Settlement of land at the mouth of the Skagit River began as early as 1863, but a huge natural logjam prevented any upriver development until it was dynamited apart in 1879. After this, sternwheelers could move up and down the river, opening the country to mining and logging. Five years later, Mortimer Cook opened a general store in a riverside town he named “Bug”—for the mosquitoes that tormented him in the summer.
Cook later succumbed to local pressure and changed the name to Sedro, a corruption of cedra, the Spanish word for the cedar trees that once covered this area. About the same time, P. A. Woolley built a sawmill a few miles away that became the economic basis of a small but thriving community. The towns were so close together it was difficult to determine their borders, so in 1898 they agreed to join forces while retaining both names. Hence the only hyphenated town name in Washington, and one of just two in America.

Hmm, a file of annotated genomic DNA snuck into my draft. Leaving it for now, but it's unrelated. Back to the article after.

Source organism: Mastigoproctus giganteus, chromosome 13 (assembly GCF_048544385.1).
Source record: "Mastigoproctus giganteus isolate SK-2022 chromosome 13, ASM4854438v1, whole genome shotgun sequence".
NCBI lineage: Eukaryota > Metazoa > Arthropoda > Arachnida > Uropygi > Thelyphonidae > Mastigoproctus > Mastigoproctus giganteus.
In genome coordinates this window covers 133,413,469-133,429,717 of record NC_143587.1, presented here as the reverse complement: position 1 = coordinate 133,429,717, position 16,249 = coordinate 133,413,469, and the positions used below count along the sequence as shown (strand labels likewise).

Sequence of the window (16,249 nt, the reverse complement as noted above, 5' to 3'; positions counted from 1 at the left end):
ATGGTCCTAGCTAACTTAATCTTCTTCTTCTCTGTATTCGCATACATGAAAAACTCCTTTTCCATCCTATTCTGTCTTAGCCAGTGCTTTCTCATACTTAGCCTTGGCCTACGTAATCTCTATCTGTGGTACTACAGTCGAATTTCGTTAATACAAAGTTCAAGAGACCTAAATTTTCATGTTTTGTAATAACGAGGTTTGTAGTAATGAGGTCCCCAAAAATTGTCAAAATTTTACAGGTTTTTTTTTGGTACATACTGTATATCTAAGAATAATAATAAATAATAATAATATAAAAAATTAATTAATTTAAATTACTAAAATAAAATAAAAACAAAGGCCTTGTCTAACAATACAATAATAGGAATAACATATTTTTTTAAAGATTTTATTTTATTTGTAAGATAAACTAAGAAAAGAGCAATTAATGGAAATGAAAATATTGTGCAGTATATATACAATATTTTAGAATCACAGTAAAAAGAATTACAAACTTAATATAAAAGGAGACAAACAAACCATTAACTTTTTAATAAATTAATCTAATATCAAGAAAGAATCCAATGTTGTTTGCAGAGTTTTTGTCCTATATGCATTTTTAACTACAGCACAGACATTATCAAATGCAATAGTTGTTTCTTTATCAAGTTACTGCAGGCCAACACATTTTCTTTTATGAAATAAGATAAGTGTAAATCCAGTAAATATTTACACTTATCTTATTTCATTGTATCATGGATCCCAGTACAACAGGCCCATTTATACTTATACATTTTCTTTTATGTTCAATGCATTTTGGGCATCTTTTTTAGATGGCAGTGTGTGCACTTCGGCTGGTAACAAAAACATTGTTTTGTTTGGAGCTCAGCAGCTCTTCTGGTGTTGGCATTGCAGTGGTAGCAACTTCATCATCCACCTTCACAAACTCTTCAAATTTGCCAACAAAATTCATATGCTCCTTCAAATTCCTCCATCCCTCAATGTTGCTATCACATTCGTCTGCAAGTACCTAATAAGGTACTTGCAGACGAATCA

After a pair of devastating fires early in the last century, the town was rebuilt using bricks. As a major logging settlement, Sedro-Woolley attracted many of its residents from North Carolina, a heritage that is still evident today. By the early 1900s, the town was home to 17 lumber mills, a steel foundry, and a big state hospital. Very little of these remain. An effort is now under way to re-create Sedro-Woolley’s 1920s-era downtown with old-style lamps and restored brick buildings.
© Ericka Chickowski from Moon Washington, 8th edition